Some days, I feel naked without a name badge. Jewish conferences come thick and fast in our calendars. It is inspiring to participate in the gathering of so many people who care so much about our Jewish communities and our Jewish future. As I represent the day school field (it says so on my name tag), I have felt like a kind of lightning rod (no Chanukah pun intended!) at these conferences for questions, comments, and ideas for Jewish day schools.
Without having kept formal score, the most frequent topic people raise with me is about day school affordability. “Can’t you figure out some way to make the schools more within reach for the average Jewish family?” At conferences attended by our most passionate and dedicated Jewish leaders, Jewish day school remains a topic many approach with ambivalence, most often due to the cost of tuition, and misperception that day schools are only for the Orthodox or the extremely wealthy.
At Prizmah, we are working hard to unpack the affordability issue and identify effective strategies for schools and communities. We recently partnered with Measuring Success to conduct in-depth interviews and surveys to learn more about the spread of creative tuition programs such as flexible tuition-setting, sibling discounts, initiatives for middle class families, et al. Specifically, we wanted to understand better the impact of these programs on day school enrollment. Reliable enrollment growth is the “gold-standard” indicator of financial sustainability.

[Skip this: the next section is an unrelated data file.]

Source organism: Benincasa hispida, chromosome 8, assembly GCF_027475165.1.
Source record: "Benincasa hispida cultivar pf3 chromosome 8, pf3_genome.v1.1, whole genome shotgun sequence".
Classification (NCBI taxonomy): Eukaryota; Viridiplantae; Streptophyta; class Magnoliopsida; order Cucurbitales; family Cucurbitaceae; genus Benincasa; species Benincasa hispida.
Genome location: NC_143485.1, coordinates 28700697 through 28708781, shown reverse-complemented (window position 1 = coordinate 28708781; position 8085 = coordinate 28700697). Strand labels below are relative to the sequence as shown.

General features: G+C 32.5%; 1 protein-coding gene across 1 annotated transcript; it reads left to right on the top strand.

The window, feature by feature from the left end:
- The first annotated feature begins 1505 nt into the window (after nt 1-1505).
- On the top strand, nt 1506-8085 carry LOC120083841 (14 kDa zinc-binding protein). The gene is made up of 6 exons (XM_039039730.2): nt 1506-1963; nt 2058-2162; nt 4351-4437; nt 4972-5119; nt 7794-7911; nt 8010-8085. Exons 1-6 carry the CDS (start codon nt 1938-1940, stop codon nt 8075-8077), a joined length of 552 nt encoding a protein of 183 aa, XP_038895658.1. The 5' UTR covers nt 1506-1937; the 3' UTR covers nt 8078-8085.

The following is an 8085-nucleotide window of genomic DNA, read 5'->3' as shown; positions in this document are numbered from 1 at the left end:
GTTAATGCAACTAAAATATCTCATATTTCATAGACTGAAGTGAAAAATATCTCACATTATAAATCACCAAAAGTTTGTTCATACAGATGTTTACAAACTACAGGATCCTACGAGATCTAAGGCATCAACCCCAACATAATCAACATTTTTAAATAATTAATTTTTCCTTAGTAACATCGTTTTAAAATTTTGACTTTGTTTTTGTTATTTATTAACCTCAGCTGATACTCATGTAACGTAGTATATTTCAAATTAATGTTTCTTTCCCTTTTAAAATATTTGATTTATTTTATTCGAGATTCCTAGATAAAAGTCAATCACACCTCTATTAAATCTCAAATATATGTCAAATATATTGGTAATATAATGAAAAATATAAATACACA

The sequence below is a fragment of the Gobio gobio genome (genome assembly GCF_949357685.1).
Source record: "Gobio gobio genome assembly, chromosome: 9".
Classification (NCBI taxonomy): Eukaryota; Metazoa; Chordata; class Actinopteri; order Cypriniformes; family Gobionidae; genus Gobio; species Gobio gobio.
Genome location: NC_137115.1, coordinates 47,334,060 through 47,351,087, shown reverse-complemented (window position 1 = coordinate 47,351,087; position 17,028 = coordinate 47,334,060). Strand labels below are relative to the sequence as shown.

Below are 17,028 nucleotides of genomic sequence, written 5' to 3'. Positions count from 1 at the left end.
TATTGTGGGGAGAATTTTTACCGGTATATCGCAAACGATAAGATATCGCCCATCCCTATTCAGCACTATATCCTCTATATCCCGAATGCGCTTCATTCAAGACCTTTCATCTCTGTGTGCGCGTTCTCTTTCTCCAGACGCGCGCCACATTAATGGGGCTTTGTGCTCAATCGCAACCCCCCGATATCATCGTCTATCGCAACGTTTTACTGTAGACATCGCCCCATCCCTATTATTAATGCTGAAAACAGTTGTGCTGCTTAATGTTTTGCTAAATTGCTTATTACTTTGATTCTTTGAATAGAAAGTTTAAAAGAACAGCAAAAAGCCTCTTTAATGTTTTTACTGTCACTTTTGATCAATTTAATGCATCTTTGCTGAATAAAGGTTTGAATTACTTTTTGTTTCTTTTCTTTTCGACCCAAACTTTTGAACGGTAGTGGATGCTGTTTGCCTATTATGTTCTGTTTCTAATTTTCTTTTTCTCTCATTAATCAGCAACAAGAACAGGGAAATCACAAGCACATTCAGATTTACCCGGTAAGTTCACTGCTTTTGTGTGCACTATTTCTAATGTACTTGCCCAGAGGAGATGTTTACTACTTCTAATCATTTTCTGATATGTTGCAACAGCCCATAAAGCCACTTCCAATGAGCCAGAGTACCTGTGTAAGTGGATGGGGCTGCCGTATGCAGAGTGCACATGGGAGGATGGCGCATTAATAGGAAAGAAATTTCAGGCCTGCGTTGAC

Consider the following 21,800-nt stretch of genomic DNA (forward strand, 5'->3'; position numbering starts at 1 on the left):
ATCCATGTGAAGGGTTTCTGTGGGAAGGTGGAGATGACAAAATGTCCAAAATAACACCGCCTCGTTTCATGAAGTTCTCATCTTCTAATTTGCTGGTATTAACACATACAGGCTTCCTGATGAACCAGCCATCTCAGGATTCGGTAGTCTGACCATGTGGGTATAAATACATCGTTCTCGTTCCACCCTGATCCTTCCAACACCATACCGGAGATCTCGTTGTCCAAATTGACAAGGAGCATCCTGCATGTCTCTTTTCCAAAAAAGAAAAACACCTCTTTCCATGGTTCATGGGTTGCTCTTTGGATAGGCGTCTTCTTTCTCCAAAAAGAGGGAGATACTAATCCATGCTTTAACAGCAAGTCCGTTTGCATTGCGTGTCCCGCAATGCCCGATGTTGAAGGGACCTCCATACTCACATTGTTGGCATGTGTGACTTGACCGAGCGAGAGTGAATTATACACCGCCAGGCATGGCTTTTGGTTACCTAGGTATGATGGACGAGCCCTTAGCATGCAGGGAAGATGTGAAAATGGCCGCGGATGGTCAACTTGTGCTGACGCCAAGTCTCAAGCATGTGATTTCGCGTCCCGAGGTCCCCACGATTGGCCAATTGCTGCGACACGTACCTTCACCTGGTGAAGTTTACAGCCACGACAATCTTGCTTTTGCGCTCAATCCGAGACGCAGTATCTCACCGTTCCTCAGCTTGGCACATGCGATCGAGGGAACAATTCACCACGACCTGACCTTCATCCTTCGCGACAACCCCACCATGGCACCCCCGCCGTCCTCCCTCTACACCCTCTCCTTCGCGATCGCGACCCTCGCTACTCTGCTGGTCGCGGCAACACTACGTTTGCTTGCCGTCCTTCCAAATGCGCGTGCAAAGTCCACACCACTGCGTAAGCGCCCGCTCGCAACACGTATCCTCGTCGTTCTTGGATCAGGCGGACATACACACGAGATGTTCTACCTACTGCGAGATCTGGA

After 16 interviews and surveys from 74 schools, we learned a lot, and we look forward to sharing the full report in the coming weeks. What stands out, though, is this: creative tuition programs are more likely to have an impact on enrollment when they are part of a cohesive community effort. Put another way, when a community comes together in a serious way to make day school affordable across the diverse population segments, such as in the MetroWest New Jersey Tuition MAX program or Montreal Federation CJA’s Generations Fund CAPS program (click the links to learn more), there may be real impact on enrollment trends across schools, at least over time. Moreover, these efforts tie affordability initiatives to systematic efforts to enhance quality at the same time.
We presented these findings recently to five Chicago-area day schools as part of a JUF-sponsored workshop on alternative tuition models. We plan to conduct additional workshops in communities such as Toronto and Bergen County, N.J. If your community would like to host such a workshop to learn more about cross-school affordability initiatives, please contact my colleague Dan Perla, Senior Director, Financial Vitality, who leads this study with community colleagues Dan Held and Chani Greenwald from the Toronto CJE.
To me, this finding is one of the messages of Chanukah. When we placed our lit Chanukiyot in the window so as to “publicize the miracle,” we put our values front and center for all to see. Cohesive community efforts to address affordability in day schools work, I suspect, because these programs put day schools right out in front of the community.
There is no doubt that day schools are places where miracles small and large take place every day. Our responsibility is to shed light on those miracles and, in so doing, to make outstanding Jewish education a reality for every Jewish child. Prizmah will continue unpacking and sharing the findings of the recent research with the intention of seeding more cohesive community efforts to tackle affordability. We do this, as expected, through deep and lasting partnerships across schools and communities.